The South-Western Indian state of Maharashtra has a rich history of folk tales related to every day of the week. Every day is reserved for a ritual to a specific deity. These rites are believed to bring emotional and financial prosperity to the devotees. This folk tale talks about the sampat vrata, or the special ritual observed on Friday. As part of this ritual, the devotee recites a story.
Once upon a time, a poor brahmin lived in a town. The brahmin could hardly make two ends meet. One day, his wife visited their neighbor and bemoaned her poverty. The neighbor advised her to observe the sampat vrata every Friday. The brahmin’s wife was to begin the vrata from any Friday in the month of Shrawan. The fasting woman was to invite five married women, wash their feet, apply kumkum to their foreheads, and offer them milk and sugar. She was to then give them roasted grams as prasadam, or divine offering. If she did this for one year, Goddess Lakshmi would bless her with affluence. The brahmin’s wife began observing the sampat vrata. However, they still remained poor.
Coincidentally, the brahmin’s brother-in-law was a rich man, who lived in the same town. He led a luxurious life in his mansion. He once even performed the Sahasrabhojana, a ritual that involved feeding a thousand brahmins for a whole week. The brother-in-law and his wife invited everyone in town but the brahmin’s wife and her children. When she learned about the ceremony, she wanted to attend the ceremony. However, her husband did not allow her to. She convinced her husband by telling him that she didn’t need an invitation to visit her brother’s place. Saying so, she went to the ceremony with her children.
At her brother’s house, everyone was dressed in expensive clothes, which contrasted with the simple clothes worn by the brahmin’s wife and children. Dressed in a rich Paithani saree and golden ornaments, the sister-in-law moved about chatting with the guests. However, she paid no attention to her husband’s uninvited sister and her kids. When the brahmin’s wife sat down for food, her sister-in-law openly insulted her by asking if she was even invited to the ceremony. Undeterred, she dropped by at their house the following day as well. Even though her children were reluctant to be there, she took them along anyway.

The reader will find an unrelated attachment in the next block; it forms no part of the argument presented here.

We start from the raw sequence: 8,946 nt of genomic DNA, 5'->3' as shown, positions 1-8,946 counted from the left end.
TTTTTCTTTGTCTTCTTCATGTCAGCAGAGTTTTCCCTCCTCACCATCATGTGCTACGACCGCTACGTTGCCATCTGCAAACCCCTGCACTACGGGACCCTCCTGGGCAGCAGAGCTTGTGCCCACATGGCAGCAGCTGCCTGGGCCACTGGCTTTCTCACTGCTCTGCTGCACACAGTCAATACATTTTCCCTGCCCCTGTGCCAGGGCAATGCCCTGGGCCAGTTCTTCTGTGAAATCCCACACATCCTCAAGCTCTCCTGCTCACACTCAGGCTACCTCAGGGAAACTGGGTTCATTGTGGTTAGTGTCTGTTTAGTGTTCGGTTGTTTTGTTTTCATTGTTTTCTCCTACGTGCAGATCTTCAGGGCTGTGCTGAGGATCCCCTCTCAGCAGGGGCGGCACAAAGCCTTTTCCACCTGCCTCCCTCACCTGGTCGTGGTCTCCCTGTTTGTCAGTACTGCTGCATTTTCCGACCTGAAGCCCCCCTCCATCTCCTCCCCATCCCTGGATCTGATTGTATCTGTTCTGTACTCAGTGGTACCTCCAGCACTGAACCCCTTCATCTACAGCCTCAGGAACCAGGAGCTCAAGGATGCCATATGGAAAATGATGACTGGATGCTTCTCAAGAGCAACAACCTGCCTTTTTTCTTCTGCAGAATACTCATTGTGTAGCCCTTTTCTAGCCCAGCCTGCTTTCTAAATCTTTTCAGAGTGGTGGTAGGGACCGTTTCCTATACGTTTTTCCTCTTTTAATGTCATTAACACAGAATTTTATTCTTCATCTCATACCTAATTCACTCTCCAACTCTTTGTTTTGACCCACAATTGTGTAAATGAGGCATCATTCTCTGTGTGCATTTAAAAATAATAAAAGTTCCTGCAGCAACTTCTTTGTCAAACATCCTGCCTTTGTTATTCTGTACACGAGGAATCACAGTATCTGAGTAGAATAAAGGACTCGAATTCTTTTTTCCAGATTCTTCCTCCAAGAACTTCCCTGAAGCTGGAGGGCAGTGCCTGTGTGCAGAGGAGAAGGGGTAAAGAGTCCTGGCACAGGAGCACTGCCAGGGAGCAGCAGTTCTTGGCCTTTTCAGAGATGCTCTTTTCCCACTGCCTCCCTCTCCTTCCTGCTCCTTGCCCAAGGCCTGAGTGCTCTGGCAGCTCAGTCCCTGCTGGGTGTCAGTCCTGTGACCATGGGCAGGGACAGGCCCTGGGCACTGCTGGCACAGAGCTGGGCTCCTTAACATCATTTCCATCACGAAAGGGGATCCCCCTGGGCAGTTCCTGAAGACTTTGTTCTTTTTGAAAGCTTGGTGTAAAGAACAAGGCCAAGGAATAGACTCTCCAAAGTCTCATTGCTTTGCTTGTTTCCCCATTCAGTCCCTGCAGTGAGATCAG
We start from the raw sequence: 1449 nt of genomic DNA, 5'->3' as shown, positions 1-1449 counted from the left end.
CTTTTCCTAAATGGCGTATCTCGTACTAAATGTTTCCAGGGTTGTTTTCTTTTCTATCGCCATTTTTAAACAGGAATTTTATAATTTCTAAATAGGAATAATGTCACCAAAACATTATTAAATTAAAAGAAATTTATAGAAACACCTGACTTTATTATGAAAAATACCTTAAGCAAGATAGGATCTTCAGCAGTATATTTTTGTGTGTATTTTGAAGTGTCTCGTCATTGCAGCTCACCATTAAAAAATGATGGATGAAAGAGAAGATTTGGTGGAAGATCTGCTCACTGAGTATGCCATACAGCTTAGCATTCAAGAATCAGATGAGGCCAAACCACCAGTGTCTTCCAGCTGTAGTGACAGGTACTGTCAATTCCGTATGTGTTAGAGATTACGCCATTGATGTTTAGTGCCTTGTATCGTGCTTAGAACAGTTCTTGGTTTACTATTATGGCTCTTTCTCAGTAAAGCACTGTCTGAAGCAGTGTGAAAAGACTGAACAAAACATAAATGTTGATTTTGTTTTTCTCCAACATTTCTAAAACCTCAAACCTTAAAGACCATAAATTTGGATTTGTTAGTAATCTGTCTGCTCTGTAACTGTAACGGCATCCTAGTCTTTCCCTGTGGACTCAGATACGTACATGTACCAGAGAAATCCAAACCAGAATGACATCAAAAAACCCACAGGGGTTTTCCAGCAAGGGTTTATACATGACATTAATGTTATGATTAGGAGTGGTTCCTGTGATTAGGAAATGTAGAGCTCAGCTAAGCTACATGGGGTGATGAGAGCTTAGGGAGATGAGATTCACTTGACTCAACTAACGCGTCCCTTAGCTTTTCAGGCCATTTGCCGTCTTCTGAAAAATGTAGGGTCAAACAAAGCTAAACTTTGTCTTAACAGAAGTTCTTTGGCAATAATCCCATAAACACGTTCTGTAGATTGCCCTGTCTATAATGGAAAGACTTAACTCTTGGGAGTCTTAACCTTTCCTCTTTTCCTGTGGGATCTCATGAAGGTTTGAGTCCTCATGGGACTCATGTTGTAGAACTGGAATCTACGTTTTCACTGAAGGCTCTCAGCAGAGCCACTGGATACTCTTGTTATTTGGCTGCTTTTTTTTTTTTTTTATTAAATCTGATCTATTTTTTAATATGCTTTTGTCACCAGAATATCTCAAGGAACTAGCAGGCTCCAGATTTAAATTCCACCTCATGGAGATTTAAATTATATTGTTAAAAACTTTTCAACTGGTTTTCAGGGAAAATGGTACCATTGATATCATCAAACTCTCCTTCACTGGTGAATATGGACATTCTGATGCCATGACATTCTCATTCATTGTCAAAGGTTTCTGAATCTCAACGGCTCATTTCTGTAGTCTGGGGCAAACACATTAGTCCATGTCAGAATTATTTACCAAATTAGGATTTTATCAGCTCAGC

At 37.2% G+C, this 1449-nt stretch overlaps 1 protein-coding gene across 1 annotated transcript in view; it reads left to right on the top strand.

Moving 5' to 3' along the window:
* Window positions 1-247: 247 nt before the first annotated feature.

On the third day, the sister-in-law lashed out at her and then even complained to her husband. The unfeeling brother chased his sister and her kids out of his house, saying that he was ashamed to have them there. Heartbroken, the sister went back to her house.
The brahmin’s wife observed the Friday ritual sincerely until Goddess Lakshmi blessed her. Her husband’s business picked up and they began to lead a prosperous life.
One day, the brahmin’s wife invited her brother and sister-in-law for the Lakshmi Pooja. Feeling humbled, they invited the sister and her family for dinner to their house. The brahmin’s wife wore luxurious clothes and gold ornaments to her brother’s. There, the sister’s family had the most delicious meal of their lives. However, she did not even touch the food. When her sister-in-law inquired as to why she wasn’t eating, she asked her to bring a plate. The brahmin’s wife emptied all her gold ornaments into that plate.
The brahmin’s wife then served food to them. Puzzled, her brother and his wife asked why she did so. She then explained that they hadn’t invited her, but her expensive clothes and jewelry. The brother and his wife felt ashamed of their actions and begged for her forgiveness.
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Kalai is passionate about reading and reinterpreting folk tales from all over the country. Write to her at email@example.com to know more about her.
Folk tale adopted and abridged from Internet Archive.